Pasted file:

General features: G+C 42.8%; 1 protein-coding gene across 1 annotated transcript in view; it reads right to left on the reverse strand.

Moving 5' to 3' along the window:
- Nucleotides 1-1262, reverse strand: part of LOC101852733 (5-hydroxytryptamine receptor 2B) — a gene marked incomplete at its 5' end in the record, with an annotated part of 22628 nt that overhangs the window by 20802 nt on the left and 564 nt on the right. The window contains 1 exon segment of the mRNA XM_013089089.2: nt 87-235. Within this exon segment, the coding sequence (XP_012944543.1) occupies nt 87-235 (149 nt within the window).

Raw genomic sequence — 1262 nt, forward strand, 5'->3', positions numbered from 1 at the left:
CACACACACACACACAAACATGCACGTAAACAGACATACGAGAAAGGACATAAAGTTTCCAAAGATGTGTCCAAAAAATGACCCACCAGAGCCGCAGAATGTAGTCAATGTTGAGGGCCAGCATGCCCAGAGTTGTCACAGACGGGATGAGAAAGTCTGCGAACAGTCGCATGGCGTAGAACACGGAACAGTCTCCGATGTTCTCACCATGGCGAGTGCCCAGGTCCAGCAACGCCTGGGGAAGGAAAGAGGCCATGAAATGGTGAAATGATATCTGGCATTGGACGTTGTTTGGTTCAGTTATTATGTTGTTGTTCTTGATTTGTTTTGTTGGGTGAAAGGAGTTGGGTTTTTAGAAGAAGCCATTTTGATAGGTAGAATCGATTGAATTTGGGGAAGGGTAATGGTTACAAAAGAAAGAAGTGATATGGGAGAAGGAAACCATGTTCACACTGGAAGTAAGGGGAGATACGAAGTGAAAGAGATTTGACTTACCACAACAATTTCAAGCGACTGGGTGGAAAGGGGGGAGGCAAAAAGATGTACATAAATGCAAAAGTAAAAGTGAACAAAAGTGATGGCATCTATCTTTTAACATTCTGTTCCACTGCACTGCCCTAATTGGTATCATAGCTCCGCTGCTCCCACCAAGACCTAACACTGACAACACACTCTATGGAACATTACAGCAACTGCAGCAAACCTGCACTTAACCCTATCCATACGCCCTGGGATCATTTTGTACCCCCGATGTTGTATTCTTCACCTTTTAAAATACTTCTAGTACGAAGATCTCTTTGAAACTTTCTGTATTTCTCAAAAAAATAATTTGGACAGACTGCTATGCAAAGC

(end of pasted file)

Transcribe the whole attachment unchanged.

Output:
General features: G+C 42.8%; 1 protein-coding gene across 1 annotated transcript in view; it reads right to left on the reverse strand.

Moving 5' to 3' along the window:
- Nucleotides 1-1262, reverse strand: part of LOC101852733 (5-hydroxytryptamine receptor 2B) — a gene marked incomplete at its 5' end in the record, with an annotated part of 22628 nt that overhangs the window by 20802 nt on the left and 564 nt on the right. The window contains 1 exon segment of the mRNA XM_013089089.2: nt 87-235. Within this exon segment, the coding sequence (XP_012944543.1) occupies nt 87-235 (149 nt within the window).

Raw genomic sequence — 1262 nt, forward strand, 5'->3', positions numbered from 1 at the left:
CACACACACACACACAAACATGCACGTAAACAGACATACGAGAAAGGACATAAAGTTTCCAAAGATGTGTCCAAAAAATGACCCACCAGAGCCGCAGAATGTAGTCAATGTTGAGGGCCAGCATGCCCAGAGTTGTCACAGACGGGATGAGAAAGTCTGCGAACAGTCGCATGGCGTAGAACACGGAACAGTCTCCGATGTTCTCACCATGGCGAGTGCCCAGGTCCAGCAACGCCTGGGGAAGGAAAGAGGCCATGAAATGGTGAAATGATATCTGGCATTGGACGTTGTTTGGTTCAGTTATTATGTTGTTGTTCTTGATTTGTTTTGTTGGGTGAAAGGAGTTGGGTTTTTAGAAGAAGCCATTTTGATAGGTAGAATCGATTGAATTTGGGGAAGGGTAATGGTTACAAAAGAAAGAAGTGATATGGGAGAAGGAAACCATGTTCACACTGGAAGTAAGGGGAGATACGAAGTGAAAGAGATTTGACTTACCACAACAATTTCAAGCGACTGGGTGGAAAGGGGGGAGGCAAAAAGATGTACATAAATGCAAAAGTAAAAGTGAACAAAAGTGATGGCATCTATCTTTTAACATTCTGTTCCACTGCACTGCCCTAATTGGTATCATAGCTCCGCTGCTCCCACCAAGACCTAACACTGACAACACACTCTATGGAACATTACAGCAACTGCAGCAAACCTGCACTTAACCCTATCCATACGCCCTGGGATCATTTTGTACCCCCGATGTTGTATTCTTCACCTTTTAAAATACTTCTAGTACGAAGATCTCTTTGAAACTTTCTGTATTTCTCAAAAAAATAATTTGGACAGACTGCTATGCAAAGC